Summary: The Power of Multiobjects
Yehuda Afek \Lambda Michael Merritt y Gadi Taubenfeld z
January 1, 1998
We consider shared memory systems that support multiobject operations in which pro
cesses may simultaneously access several objects in one atomic operation. We provide
upper and lower bounds on the synchronization power (consensus number) of multi
object systems as a function of the type and the number of objects that may be si
multaneously accessed in one atomic operation. These bounds imply that known clas
sifications of component objects fail to characterize the synchronization power of their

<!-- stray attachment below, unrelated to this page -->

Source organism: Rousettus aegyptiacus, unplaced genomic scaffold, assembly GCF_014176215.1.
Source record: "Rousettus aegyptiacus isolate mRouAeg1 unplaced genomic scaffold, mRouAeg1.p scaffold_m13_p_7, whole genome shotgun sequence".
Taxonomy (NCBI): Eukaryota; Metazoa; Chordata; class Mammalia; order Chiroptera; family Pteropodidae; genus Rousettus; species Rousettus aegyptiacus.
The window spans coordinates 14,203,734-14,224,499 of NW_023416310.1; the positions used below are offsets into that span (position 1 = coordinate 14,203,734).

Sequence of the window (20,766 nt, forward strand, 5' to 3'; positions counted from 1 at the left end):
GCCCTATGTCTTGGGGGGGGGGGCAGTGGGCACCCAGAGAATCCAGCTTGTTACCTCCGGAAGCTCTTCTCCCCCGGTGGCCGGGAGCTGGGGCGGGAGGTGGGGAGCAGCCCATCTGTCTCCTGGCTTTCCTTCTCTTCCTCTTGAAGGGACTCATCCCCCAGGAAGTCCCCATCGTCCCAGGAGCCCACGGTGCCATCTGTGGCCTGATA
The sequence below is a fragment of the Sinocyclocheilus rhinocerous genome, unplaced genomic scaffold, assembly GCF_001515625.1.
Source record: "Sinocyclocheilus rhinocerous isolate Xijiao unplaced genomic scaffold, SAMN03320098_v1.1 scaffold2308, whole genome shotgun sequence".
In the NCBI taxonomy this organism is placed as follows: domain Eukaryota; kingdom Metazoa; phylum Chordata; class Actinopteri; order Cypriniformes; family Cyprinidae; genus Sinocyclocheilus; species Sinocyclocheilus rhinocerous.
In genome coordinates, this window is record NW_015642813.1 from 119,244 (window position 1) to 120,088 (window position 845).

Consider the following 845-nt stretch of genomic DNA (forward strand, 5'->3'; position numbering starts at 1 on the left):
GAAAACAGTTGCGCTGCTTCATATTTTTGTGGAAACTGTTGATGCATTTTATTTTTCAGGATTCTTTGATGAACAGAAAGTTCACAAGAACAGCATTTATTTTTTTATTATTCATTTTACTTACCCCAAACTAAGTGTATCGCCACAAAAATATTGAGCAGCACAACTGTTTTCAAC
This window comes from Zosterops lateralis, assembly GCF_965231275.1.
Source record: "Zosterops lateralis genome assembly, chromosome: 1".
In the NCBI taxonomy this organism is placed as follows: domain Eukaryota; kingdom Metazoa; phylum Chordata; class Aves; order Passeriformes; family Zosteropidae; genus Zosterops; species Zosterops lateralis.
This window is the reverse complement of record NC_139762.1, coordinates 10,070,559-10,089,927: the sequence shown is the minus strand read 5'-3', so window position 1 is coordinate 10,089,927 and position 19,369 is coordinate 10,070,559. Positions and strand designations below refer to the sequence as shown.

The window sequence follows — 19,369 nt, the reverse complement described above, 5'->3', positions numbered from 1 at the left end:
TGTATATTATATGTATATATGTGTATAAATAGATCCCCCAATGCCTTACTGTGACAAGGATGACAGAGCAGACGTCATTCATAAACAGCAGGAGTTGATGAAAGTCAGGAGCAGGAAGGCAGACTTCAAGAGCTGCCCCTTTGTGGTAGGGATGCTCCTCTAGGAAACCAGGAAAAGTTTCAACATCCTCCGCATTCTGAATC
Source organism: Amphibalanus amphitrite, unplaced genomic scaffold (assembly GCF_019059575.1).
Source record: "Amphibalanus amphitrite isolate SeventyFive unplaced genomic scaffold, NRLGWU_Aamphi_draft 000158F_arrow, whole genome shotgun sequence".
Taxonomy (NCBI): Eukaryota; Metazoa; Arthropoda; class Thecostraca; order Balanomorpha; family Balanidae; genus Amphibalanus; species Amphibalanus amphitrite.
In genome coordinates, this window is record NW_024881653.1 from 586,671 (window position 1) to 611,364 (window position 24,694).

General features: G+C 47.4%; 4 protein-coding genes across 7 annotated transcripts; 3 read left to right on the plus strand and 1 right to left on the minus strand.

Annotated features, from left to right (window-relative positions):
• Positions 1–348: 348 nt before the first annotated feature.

combination. In particular, we show that in the context of multiobjects, fetch&add ob
jects are less powerful than swap objects, which in turn are less powerful than queue ob
jects. This stands in contrast to the fact that swap can be implemented from fetch&add.
Herein we introduce a restricted notion of implementation, called direct implementa
tion. We show that, if an object Y has a direct implementation from X then also the Y
based multiobject can be implemented from the X based multiobject. Following the
above, we derive results such as: there is no direct implementations of a swap object,
and queue object from any collection of commutative objects (e.g., fetch&add, test&set).
A shared memory system is a collection of objects accessed by a collection of processes.